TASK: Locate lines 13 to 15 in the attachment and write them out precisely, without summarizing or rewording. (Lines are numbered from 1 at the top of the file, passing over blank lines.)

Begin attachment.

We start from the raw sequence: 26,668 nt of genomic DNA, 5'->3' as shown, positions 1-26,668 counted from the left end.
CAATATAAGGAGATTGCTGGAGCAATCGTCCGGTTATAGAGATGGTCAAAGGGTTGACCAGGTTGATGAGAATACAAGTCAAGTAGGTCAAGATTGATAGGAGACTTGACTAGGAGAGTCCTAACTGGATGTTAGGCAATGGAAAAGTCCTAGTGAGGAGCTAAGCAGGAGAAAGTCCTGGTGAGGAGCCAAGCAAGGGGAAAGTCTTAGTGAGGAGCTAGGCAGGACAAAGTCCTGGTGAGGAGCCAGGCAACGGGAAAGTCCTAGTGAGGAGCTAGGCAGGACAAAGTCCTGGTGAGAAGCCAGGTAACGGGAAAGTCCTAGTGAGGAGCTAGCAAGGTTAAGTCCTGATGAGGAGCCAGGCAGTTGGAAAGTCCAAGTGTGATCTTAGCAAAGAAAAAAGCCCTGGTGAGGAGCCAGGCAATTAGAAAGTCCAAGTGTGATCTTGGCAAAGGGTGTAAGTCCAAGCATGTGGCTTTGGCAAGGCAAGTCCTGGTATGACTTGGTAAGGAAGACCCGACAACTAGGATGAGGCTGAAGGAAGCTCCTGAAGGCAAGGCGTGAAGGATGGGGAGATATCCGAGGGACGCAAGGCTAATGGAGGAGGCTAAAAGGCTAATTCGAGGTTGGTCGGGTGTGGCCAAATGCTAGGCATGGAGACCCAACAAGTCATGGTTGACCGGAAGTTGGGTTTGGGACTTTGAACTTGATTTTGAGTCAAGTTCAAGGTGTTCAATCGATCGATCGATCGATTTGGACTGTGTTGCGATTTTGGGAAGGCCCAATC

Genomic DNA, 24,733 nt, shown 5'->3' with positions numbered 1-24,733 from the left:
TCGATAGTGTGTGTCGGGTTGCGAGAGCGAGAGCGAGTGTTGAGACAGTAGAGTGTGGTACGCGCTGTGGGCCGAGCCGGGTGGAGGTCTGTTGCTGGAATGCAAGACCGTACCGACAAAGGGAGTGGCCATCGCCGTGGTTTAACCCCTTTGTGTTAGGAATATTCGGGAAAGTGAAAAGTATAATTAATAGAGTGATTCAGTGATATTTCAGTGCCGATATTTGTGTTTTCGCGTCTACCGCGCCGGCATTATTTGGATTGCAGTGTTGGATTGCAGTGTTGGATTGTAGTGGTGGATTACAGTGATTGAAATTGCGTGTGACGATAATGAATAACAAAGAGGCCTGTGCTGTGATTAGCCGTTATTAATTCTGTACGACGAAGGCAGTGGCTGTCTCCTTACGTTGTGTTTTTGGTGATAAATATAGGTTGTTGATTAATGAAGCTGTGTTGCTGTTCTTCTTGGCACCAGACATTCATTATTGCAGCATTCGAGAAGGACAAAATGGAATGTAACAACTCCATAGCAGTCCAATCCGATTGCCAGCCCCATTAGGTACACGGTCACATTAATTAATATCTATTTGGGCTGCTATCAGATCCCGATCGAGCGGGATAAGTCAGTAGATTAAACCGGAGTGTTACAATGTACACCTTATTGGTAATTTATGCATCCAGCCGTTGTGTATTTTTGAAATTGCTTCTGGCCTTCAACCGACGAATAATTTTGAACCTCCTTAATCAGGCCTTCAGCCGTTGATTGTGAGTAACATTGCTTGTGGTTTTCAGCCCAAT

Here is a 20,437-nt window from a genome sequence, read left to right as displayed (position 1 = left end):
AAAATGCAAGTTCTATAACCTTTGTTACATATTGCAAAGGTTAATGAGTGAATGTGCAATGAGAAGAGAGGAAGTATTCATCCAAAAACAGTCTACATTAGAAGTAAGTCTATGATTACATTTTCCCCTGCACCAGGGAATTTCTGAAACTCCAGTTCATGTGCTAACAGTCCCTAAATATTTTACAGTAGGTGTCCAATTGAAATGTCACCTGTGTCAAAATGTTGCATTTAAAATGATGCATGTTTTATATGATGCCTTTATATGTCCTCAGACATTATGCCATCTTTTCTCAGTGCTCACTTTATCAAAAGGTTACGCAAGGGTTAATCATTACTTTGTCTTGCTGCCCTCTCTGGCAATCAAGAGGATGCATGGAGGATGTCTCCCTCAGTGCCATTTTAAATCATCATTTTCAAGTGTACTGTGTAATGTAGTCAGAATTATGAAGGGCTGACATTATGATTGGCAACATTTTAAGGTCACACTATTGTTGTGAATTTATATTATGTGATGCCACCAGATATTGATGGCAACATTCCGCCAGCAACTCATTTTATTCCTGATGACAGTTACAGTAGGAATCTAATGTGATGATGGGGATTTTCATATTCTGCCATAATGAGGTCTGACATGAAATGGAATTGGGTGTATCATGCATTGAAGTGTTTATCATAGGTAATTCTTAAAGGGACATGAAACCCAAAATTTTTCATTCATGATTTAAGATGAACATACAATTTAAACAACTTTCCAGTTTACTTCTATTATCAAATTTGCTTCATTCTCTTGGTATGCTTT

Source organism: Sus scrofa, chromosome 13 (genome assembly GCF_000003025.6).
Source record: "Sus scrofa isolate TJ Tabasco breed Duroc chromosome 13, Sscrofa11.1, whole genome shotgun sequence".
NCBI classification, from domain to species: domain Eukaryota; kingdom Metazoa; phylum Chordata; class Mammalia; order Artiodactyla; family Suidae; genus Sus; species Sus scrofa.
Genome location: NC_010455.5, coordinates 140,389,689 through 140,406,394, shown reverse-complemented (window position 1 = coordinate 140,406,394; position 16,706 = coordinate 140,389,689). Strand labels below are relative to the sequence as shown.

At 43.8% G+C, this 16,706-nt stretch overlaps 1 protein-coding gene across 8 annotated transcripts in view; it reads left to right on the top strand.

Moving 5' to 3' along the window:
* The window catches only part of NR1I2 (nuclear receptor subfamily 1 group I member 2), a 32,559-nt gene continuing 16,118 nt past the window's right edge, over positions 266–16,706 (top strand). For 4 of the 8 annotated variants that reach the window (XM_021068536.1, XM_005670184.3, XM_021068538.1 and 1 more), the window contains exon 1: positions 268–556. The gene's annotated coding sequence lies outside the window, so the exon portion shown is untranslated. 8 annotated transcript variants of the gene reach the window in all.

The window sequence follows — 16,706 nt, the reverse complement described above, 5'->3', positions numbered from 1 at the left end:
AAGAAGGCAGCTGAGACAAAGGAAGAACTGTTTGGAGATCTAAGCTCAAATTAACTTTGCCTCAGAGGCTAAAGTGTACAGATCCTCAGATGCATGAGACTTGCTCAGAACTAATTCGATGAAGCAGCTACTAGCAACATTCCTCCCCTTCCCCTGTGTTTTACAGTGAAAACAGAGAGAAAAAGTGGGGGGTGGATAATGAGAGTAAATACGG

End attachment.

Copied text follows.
* The window catches only part of NR1I2 (nuclear receptor subfamily 1 group I member 2), a 32,559-nt gene continuing 16,118 nt past the window's right edge, over positions 266–16,706 (top strand). For 4 of the 8 annotated variants that reach the window (XM_021068536.1, XM_005670184.3, XM_021068538.1 and 1 more), the window contains exon 1: positions 268–556. The gene's annotated coding sequence lies outside the window, so the exon portion shown is untranslated. 8 annotated transcript variants of the gene reach the window in all.

The window sequence follows — 16,706 nt, the reverse complement described above, 5'->3', positions numbered from 1 at the left end:
AAGAAGGCAGCTGAGACAAAGGAAGAACTGTTTGGAGATCTAAGCTCAAATTAACTTTGCCTCAGAGGCTAAAGTGTACAGATCCTCAGATGCATGAGACTTGCTCAGAACTAATTCGATGAAGCAGCTACTAGCAACATTCCTCCCCTTCCCCTGTGTTTTACAGTGAAAACAGAGAGAAAAAGTGGGGGGTGGATAATGAGAGTAAATACGG